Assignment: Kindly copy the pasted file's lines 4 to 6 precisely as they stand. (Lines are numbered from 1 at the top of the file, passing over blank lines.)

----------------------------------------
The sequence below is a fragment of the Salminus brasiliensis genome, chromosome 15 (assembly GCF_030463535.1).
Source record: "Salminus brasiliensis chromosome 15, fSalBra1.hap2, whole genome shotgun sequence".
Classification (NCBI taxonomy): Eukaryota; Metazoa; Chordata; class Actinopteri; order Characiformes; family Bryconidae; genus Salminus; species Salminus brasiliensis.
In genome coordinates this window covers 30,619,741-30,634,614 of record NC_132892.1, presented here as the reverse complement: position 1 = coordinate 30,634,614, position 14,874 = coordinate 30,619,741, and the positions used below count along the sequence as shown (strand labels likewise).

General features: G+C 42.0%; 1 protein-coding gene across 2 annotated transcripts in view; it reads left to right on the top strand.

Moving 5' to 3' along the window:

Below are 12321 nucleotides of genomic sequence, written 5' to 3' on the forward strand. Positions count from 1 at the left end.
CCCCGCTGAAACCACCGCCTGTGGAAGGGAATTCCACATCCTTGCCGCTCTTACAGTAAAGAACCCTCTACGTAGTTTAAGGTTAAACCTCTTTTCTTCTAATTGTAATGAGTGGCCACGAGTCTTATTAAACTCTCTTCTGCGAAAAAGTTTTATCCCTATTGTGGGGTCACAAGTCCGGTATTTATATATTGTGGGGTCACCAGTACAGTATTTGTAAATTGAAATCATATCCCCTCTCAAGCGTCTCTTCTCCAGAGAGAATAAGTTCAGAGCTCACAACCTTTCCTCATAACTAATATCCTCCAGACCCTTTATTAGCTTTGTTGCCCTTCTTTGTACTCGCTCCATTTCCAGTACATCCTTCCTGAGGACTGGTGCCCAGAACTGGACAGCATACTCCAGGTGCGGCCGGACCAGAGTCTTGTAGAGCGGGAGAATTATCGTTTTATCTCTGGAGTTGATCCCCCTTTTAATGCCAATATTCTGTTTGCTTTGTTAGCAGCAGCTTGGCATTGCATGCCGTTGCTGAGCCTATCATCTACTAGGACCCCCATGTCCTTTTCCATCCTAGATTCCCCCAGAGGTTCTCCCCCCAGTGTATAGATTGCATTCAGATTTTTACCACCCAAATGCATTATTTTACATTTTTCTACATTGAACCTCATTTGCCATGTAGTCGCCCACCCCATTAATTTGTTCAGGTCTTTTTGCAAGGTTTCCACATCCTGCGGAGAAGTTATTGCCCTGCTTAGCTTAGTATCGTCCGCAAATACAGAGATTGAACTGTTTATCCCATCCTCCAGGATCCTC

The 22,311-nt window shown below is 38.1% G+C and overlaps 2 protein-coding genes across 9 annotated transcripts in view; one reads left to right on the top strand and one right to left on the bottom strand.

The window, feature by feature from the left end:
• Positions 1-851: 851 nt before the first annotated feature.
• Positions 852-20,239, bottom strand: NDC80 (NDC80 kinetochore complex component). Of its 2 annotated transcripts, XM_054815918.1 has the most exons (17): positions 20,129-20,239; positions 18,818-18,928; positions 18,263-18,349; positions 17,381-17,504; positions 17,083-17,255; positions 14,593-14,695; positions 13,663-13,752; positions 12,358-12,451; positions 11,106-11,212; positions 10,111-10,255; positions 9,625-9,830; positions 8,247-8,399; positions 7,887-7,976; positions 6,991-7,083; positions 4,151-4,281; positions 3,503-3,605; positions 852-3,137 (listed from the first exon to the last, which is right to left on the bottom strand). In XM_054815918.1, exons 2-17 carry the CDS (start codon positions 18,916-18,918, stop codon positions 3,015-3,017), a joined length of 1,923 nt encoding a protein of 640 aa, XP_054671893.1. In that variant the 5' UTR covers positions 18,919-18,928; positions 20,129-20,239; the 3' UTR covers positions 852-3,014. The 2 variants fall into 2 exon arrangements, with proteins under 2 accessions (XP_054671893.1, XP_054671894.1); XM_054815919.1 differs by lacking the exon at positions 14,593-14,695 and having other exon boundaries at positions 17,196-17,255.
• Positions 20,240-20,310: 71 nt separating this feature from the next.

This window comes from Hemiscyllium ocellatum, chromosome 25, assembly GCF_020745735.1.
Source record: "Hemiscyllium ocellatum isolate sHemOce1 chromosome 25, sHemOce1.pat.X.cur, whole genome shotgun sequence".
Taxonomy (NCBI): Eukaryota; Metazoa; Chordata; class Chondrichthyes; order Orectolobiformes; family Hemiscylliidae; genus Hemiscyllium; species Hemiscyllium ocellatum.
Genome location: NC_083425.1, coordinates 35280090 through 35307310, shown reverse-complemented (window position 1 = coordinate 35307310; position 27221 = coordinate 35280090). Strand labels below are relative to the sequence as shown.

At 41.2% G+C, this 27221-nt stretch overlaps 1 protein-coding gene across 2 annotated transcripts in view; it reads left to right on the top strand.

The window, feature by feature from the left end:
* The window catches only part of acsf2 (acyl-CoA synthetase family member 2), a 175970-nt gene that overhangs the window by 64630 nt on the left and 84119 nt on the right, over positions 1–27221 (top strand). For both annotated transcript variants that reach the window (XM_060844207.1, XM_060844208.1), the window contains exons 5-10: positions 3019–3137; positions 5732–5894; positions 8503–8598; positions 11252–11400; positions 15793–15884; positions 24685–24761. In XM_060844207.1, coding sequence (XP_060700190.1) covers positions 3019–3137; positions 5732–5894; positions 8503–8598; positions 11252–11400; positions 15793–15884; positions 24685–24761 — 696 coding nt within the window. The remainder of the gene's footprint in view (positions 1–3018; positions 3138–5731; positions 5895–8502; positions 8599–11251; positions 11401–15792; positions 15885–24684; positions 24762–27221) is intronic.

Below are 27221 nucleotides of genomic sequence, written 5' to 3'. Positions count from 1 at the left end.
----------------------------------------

In genome coordinates this window covers 30,619,741-30,634,614 of record NC_132892.1, presented here as the reverse complement: position 1 = coordinate 30,634,614, position 14,874 = coordinate 30,619,741, and the positions used below count along the sequence as shown (strand labels likewise).

General features: G+C 42.0%; 1 protein-coding gene across 2 annotated transcripts in view; it reads left to right on the top strand.

Moving 5' to 3' along the window: